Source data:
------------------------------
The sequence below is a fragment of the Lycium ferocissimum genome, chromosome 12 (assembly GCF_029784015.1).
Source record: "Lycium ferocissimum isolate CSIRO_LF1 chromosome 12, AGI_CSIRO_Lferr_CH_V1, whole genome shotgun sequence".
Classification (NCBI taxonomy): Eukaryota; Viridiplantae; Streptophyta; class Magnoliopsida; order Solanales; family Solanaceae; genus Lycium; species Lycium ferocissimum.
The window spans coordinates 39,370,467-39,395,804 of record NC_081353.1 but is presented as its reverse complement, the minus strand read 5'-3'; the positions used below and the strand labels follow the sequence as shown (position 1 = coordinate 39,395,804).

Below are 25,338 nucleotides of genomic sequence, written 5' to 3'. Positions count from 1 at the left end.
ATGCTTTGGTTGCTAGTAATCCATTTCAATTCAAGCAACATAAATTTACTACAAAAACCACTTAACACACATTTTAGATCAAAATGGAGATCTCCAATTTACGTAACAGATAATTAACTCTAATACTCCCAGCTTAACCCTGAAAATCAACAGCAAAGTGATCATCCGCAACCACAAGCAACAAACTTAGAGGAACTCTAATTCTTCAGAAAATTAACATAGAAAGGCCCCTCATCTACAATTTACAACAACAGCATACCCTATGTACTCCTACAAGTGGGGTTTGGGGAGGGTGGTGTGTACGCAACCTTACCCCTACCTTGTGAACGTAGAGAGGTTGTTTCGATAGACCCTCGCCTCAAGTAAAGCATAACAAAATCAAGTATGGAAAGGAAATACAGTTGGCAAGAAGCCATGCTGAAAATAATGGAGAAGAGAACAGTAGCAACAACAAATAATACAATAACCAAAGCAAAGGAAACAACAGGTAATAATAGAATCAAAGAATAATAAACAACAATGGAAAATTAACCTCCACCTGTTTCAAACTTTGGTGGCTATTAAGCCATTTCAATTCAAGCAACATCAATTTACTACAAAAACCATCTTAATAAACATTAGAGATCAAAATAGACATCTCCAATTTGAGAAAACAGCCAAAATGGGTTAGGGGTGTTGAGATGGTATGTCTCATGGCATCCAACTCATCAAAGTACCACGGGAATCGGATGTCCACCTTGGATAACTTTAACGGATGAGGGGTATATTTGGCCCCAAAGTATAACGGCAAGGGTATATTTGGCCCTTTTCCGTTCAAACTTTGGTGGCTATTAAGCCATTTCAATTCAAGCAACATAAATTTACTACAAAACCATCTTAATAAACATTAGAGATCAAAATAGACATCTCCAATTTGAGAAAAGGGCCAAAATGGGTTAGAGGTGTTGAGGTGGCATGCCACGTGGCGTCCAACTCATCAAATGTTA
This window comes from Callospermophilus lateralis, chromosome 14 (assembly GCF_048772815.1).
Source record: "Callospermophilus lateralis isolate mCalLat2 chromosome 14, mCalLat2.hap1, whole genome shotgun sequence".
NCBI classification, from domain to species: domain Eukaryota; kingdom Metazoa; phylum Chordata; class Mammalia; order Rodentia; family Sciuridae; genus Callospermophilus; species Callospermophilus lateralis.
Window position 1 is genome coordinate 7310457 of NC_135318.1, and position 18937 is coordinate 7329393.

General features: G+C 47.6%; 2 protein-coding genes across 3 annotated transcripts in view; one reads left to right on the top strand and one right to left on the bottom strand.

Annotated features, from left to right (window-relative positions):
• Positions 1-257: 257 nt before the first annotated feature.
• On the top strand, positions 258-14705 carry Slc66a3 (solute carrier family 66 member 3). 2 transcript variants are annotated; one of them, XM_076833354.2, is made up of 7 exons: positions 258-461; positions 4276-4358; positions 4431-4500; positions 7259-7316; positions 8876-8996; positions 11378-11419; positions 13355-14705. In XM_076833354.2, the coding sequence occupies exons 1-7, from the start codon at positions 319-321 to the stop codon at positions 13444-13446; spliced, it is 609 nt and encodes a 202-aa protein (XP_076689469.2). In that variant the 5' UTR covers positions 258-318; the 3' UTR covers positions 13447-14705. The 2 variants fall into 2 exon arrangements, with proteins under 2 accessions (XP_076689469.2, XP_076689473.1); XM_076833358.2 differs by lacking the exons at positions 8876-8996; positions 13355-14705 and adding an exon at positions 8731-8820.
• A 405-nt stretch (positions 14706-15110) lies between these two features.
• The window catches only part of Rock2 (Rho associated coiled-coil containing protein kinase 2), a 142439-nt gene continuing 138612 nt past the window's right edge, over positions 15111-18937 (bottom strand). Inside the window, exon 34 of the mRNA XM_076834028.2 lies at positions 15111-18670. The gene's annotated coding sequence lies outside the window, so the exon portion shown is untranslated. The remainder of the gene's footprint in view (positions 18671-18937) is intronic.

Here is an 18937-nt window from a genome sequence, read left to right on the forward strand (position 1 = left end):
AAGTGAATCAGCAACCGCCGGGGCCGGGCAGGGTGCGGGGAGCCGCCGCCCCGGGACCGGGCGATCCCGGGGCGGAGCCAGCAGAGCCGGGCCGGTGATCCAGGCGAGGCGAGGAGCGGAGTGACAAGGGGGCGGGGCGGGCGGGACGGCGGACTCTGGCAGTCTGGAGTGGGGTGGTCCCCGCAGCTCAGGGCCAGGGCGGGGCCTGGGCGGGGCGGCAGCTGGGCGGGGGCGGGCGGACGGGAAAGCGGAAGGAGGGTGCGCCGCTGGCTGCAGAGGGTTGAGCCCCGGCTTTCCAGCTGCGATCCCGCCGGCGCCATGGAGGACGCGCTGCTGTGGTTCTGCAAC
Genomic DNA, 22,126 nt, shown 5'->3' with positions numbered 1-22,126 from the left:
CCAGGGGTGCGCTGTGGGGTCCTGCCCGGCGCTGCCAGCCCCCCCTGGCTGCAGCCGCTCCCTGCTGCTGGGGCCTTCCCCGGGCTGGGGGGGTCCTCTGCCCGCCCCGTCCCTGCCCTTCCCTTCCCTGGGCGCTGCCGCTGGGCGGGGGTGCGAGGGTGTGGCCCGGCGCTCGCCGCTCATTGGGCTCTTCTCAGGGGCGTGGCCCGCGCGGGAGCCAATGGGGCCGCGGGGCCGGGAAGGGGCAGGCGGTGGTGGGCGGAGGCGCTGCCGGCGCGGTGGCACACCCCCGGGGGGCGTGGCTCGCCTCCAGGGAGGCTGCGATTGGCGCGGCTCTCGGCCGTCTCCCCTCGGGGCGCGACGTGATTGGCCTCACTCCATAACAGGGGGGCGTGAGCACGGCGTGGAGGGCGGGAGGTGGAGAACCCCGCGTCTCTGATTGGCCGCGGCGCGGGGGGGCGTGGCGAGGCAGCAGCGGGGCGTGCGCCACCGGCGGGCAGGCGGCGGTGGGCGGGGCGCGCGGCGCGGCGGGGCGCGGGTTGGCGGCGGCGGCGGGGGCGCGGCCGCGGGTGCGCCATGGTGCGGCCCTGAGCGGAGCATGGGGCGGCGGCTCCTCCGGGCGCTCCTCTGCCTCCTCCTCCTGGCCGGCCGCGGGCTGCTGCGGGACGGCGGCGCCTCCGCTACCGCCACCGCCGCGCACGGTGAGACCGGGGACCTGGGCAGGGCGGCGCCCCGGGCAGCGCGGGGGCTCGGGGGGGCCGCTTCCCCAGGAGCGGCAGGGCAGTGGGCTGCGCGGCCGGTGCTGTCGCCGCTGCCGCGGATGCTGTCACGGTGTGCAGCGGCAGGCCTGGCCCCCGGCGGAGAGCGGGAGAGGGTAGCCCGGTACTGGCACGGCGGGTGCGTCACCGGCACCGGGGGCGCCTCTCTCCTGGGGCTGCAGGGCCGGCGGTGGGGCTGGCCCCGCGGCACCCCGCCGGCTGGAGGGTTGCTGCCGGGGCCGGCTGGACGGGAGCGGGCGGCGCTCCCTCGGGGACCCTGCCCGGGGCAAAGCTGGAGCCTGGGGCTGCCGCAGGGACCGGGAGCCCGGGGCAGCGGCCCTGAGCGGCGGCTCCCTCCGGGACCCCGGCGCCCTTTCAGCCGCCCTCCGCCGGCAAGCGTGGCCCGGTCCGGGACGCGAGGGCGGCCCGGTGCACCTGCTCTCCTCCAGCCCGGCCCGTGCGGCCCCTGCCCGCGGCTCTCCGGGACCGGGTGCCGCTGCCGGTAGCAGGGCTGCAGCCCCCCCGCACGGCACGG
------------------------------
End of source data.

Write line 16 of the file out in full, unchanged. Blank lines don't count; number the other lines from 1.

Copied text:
• The window catches only part of Rock2 (Rho associated coiled-coil containing protein kinase 2), a 142439-nt gene continuing 138612 nt past the window's right edge, over positions 15111-18937 (bottom strand). Inside the window, exon 34 of the mRNA XM_076834028.2 lies at positions 15111-18670. The gene's annotated coding sequence lies outside the window, so the exon portion shown is untranslated. The remainder of the gene's footprint in view (positions 18671-18937) is intronic.